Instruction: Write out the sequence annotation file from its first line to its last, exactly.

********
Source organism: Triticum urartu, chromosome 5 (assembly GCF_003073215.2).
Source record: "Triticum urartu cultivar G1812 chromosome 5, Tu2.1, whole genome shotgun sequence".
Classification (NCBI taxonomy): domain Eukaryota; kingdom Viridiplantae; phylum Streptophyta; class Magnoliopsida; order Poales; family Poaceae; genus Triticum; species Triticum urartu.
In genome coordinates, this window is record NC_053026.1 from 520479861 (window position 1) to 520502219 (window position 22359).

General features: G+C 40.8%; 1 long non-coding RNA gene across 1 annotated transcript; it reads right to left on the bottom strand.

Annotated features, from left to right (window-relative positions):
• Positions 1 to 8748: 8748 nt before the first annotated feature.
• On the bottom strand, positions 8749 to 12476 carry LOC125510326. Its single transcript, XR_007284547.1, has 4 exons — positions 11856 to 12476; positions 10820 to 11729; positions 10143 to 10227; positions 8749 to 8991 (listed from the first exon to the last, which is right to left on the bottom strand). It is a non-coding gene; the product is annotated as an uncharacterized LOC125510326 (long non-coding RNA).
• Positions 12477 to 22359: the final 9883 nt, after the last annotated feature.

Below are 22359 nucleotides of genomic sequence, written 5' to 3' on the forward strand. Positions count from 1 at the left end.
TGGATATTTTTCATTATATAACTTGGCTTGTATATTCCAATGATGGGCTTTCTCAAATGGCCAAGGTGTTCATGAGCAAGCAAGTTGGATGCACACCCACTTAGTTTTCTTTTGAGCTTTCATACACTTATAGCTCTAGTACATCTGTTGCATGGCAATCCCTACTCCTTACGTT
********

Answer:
Source organism: Triticum urartu, chromosome 5 (assembly GCF_003073215.2).
Source record: "Triticum urartu cultivar G1812 chromosome 5, Tu2.1, whole genome shotgun sequence".
Classification (NCBI taxonomy): domain Eukaryota; kingdom Viridiplantae; phylum Streptophyta; class Magnoliopsida; order Poales; family Poaceae; genus Triticum; species Triticum urartu.
In genome coordinates, this window is record NC_053026.1 from 520479861 (window position 1) to 520502219 (window position 22359).

General features: G+C 40.8%; 1 long non-coding RNA gene across 1 annotated transcript; it reads right to left on the bottom strand.

Annotated features, from left to right (window-relative positions):
• Positions 1 to 8748: 8748 nt before the first annotated feature.
• On the bottom strand, positions 8749 to 12476 carry LOC125510326. Its single transcript, XR_007284547.1, has 4 exons — positions 11856 to 12476; positions 10820 to 11729; positions 10143 to 10227; positions 8749 to 8991 (listed from the first exon to the last, which is right to left on the bottom strand). It is a non-coding gene; the product is annotated as an uncharacterized LOC125510326 (long non-coding RNA).
• Positions 12477 to 22359: the final 9883 nt, after the last annotated feature.

Below are 22359 nucleotides of genomic sequence, written 5' to 3' on the forward strand. Positions count from 1 at the left end.
TGGATATTTTTCATTATATAACTTGGCTTGTATATTCCAATGATGGGCTTTCTCAAATGGCCAAGGTGTTCATGAGCAAGCAAGTTGGATGCACACCCACTTAGTTTTCTTTTGAGCTTTCATACACTTATAGCTCTAGTACATCTGTTGCATGGCAATCCCTACTCCTTACGTT